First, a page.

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7

This is a basic fact of food safety. It doesn't matter how long each of the ingredients take to go bad separately. Prepared food will go bad soon unless you do something special to preserve it. In your case, you had hazelnuts, which don't go bad because 1) they have too little water, and 2) bacteria cannot enter their tissue, which is made of intact cell ...


6

The answer, briefly, is no -- freezing will not make your water safe to drink. Freezing does damage living cells, mostly because water expands when freezing, and ice crystals can break the cell walls. Thus, some bacteria will be killed by freezing. And many larger organisms (e.g., parasites, pests) will often be killed by freezing. Long-term freezing can ...


5

Canning I've been looking up canning, as I suspected it had much to do with the process of noodles not absorbing all the water. I've found this tangentially related post and quoting: You CAN can pasta yourself. It is not difficult but, like the commercial caners [sic] you will need to make sure it is high acid (they add flavorless citric acid) but using ...


5

Anything airtight is fine. If the sheets will fit in a Ziploc, that would be perfect. Another option that would certainly be big enough is a bread bag, well sealed. If you still have the box the pasta came in, you can put the bag inside the box to give the pasta a small measure of protection against breakage. I checked with Still Tasty and they didn't have ...


4

Any standard pasta recipe (basically flour, salt, water or egg) should do. Unless stated otherwise, fresh pasta can be cooked right away or dried and stored for months. Cooking time will vary, of course, with fresh pasta done in a few minutes, dried in roughly the same range as store bought. When drying pasta, use the same aproach as for laundry: ...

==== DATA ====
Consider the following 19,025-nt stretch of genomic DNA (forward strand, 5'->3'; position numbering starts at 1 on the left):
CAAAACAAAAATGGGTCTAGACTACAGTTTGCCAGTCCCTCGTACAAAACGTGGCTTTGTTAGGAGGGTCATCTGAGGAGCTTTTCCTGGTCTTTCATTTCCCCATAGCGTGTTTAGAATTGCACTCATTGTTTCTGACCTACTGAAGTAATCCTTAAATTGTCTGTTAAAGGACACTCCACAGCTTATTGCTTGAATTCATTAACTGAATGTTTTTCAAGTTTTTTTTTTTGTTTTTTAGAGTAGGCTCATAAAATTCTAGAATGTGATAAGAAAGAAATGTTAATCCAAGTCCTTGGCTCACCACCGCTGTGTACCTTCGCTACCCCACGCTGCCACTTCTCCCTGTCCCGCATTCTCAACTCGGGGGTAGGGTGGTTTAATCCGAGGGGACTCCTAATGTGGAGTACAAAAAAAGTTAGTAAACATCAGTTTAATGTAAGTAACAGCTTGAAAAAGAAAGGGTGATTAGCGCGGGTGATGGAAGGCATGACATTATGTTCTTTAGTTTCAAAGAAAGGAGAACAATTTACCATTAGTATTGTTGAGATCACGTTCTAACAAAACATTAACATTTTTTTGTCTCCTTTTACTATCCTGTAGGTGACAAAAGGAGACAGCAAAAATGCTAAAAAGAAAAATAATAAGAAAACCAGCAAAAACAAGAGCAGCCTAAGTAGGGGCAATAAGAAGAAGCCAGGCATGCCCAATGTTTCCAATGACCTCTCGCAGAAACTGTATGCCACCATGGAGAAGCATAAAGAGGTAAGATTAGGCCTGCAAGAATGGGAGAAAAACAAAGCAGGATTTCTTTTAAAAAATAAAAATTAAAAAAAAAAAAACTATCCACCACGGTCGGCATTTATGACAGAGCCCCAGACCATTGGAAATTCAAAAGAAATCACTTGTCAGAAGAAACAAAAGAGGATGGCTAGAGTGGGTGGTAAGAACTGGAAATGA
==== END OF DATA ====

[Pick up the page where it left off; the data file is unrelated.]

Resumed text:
3

As previously mentioned, any pasta recipe can be dried out. Semolina only pasta will dry harder and faster than one with eggs. If you use spinach or other colorful ingredients, they can fade with time or sunlight. Lets talk equipment. Even a single pound of pasta takes a surprising amount of room to dry. Cleaned, upturned barstools, oven racks, ...


3

There's no difference between the stem or blossom end, you should save the end which looks and feels in the best shape.


2

Freezing does not generally kill bacteria, or even yeasts. There are entire industries which rely on that fact.


2

This was going to be my first comment on Seasoned Advice, but after reading the preface about writing answers, I'm wondering if 55 years of every-day family cooking qualifies me. Forging ahead fearlessly and with nothing to back me up except personal habit, save the root ends of onions, the blossom ends of cukes and tomatoes.


1

It's very likely that any benefit gained by doing this will be completely destroyed by the act of cutting into the protective skin of the fruit. Once you do this, you're exposing the interior skin and the fruit itself to microbes in the air, which will be more than happy to colonize and eat away (i.e. rot) the banana you were trying to preserve. If you ...


1

How do you know it is grease? I have a tv remote and the whole back of the remote is sticky from being stored in a south TX RV.



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